Invoking the spirit of Franklin D. Roosevelt, President Bush on Tuesday cast the war in Iraq as the modern-day moral equivalent of the struggle against Nazi fascism and Japanese imperialism in World War II, arguing that the United States cannot retreat without disastrous consequences.
Bush used a ceremony marking the 60th anniversary of the victory over Japan to try to fortify public will at a time of unremitting violence in Iraq. It was third time in the last week that he has delivered a stay-the-course speech to counter an energized antiwar sentiment. Speaking at a naval base near the docked USS Ronald Reagan aircraft carrier, Bush characterized Iraqi insurgents as every bit a "ruthless" enemy as the Germans and the Japanese.
"Now, as then, they are trying to intimidate free people and break our will, and now, as then, they will fail," Bush said to applauding sailors in white uniforms and Marines in camouflage. "They will fail, because the terrorists of our century are making the same mistake that the followers of other totalitarian ideologies made in the last century. They believe that democracies are inherently weak and corrupt and can be brought to their knees." But, he added, "America will not run in defeat, and we will not forget our responsibilities."
Reaching back into history, Bush repeatedly cited Roosevelt's steadfastness as the model for today's conflict, comparing the Japanese sneak assault on Pearl Harbor in 1941 to the al Qaeda terrorist attacks on New York and Washington on Sept. 11, 2001. Much as Roosevelt fought pre-Pearl Harbor isolationism, Bush urged against a return to what he called the "pre-9/11 mindset of isolation and retreat."
"He knew that it was the lack of democracy in Japan that allowed an unelected group of militarists to take control of the state, threaten our neighbors, attack America and plunge an entire region into war," Bush said of Roosevelt. "And he knew that the best way to bring peace and stability to the region was by bringing freedom to Japan."
While praising Democratic presidents Roosevelt and Harry S. Truman, Bush implicitly criticized Bill Clinton for showing weakness during the 1990s. Citing a succession of terrorist attacks in recent times, all but two during Clinton's presidency, Bush said the country's enemies took heart from the lack of forceful response. "They concluded that free societies lack the courage and character to defend themselves against a determined enemy," he said, without naming Clinton.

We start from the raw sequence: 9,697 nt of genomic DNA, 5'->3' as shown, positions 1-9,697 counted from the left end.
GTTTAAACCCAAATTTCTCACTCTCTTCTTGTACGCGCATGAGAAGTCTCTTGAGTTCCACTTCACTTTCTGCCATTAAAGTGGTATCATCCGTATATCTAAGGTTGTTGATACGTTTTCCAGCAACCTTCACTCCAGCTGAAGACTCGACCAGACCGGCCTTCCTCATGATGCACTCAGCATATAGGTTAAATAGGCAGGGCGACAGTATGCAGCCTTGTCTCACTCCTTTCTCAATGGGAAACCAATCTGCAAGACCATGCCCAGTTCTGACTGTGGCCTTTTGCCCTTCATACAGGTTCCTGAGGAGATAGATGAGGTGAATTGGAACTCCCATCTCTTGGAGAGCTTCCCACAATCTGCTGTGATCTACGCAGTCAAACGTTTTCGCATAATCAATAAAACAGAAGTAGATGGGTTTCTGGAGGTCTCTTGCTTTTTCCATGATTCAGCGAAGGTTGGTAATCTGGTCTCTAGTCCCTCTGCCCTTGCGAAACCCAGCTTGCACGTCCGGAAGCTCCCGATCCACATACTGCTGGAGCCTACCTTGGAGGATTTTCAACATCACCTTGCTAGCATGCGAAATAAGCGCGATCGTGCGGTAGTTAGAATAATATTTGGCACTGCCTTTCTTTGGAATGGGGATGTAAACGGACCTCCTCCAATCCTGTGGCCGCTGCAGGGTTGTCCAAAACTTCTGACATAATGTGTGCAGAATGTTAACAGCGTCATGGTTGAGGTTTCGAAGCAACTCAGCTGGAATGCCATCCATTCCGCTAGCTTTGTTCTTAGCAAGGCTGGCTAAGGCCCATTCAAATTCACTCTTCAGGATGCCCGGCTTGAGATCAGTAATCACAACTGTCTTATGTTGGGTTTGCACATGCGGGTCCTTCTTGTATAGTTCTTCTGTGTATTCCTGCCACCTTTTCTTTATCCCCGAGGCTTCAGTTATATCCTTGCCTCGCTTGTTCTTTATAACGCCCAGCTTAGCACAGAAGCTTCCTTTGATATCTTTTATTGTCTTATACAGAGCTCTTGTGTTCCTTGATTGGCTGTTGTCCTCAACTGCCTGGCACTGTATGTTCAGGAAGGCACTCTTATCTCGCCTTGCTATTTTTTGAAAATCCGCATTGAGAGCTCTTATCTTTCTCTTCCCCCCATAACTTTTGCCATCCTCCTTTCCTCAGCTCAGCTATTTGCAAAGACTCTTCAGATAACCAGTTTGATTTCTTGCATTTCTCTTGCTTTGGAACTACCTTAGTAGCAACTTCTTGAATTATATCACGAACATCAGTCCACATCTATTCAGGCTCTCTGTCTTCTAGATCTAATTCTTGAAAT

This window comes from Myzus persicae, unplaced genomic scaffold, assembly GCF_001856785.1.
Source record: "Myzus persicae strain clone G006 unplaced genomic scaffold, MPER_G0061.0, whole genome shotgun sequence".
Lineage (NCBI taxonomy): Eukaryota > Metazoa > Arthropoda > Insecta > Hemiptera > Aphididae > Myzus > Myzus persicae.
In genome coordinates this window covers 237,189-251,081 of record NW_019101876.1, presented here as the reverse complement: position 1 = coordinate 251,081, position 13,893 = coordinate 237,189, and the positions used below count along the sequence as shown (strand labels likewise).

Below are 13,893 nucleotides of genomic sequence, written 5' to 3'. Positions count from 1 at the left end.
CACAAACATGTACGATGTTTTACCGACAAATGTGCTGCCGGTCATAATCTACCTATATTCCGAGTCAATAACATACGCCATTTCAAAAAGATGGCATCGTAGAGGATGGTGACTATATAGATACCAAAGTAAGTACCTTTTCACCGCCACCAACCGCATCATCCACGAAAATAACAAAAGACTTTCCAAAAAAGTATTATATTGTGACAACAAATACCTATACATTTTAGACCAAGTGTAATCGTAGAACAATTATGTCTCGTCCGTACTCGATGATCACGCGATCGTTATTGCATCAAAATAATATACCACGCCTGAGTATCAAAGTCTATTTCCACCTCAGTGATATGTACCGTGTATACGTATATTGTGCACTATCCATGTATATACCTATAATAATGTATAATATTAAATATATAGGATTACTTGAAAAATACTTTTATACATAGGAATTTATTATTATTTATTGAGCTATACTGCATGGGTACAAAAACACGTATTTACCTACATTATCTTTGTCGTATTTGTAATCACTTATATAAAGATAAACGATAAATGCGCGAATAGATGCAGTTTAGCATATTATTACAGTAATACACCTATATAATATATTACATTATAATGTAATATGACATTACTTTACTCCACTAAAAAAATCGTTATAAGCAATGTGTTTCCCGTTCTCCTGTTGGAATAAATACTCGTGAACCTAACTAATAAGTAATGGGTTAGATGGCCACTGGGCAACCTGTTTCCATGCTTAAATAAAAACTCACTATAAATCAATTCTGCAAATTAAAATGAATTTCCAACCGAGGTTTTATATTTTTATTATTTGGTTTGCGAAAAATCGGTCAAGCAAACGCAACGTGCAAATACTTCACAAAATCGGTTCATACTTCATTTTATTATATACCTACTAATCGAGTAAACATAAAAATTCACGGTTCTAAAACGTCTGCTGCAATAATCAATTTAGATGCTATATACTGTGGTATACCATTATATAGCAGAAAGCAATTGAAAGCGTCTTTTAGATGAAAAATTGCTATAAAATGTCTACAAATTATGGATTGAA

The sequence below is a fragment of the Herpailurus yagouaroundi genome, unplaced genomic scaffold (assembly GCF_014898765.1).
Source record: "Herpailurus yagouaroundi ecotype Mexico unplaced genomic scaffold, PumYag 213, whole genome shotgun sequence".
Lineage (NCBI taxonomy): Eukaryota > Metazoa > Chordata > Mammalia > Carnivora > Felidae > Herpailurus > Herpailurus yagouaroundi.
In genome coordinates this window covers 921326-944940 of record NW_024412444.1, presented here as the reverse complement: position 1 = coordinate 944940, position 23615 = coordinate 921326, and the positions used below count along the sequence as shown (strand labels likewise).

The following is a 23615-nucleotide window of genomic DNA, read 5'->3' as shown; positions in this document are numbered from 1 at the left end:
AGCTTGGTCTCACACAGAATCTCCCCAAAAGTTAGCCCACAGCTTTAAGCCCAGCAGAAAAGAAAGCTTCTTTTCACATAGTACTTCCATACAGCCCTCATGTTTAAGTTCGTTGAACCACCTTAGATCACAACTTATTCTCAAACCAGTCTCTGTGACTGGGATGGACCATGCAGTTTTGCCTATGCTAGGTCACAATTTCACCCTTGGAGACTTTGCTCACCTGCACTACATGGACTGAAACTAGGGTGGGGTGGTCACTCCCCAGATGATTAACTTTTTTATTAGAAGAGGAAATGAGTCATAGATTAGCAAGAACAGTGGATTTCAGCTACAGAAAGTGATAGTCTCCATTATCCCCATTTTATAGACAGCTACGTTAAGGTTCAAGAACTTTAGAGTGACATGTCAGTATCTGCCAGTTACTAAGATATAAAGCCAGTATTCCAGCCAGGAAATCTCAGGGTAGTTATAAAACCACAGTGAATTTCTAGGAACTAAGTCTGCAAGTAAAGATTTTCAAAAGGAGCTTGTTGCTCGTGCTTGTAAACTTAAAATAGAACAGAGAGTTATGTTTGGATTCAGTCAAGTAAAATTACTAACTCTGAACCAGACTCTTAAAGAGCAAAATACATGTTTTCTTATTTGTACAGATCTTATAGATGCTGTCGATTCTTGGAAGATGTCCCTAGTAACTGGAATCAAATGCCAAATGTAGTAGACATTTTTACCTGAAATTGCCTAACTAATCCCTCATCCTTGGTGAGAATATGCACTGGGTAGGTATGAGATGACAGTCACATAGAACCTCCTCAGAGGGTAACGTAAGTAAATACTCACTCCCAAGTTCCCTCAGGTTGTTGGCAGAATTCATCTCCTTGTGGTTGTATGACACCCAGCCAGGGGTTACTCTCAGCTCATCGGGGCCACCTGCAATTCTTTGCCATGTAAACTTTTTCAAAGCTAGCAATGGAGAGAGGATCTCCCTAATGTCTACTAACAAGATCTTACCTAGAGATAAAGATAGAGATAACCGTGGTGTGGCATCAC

If the United States were to lose in Iraq, Bush added, terrorists such as Osama bin Laden and Abu Musab Zarqawi would win strength -- and precious oil supplies. "If Zarqawi and bin Laden gain control of Iraq," he said, "they would create a new training ground for future terrorist attacks, they'd seize oil fields to fund their ambitions, they could recruit more terrorists by claiming an historic victory over the United States and our coalition."
Democratic National Committee Chairman Howard Dean tried to turn around the World War II argument. "Democratic Presidents Roosevelt and Truman led America to victory in World War II because they laid out a clear plan for success to the American people, America's allies and America's troops," Dean said in a statement. "President Bush has failed to put together a plan, so despite the bravery and sacrifice of our troops, we are not making the progress that we should be in Iraq."
Bush's summer vacation in Texas has been shadowed by the war in Iraq. Peace protesters set up camp near his ranch and negotiators in Baghdad struggled to produce a constitution that ultimately shut out leaders of the Sunni minority.
Although Bush gave his speech only hundreds of yards from the towering hulk of the USS Ronald Reagan at Naval Air Station North Island, the White House made certain the ship was not in the television shot -- an image that could remind viewers of the president's 2003 speech on the Iraq invasion given on the deck of the aircraft carrier USS Abraham Lincoln in front of a premature "Mission Accomplished" banner.
Joined by Defense Secretary Donald H. Rumsfeld, Bush defended his oft-criticized Pentagon chief, calling him "a trusted adviser" and a "man who is doing an excellent job." After the president's speech, Rumsfeld traveled to nearby Coronado Island to visit Navy SEALs at the Naval Amphibious Base, and he presented Bronze Stars those who fought in Iraq.
Rumsfeld echoed the president's message. "The goal in this war is not complicated. It is victory," Rumsfeld said, later vowing to stay in the fight. "And let there be no doubt: We will prevail."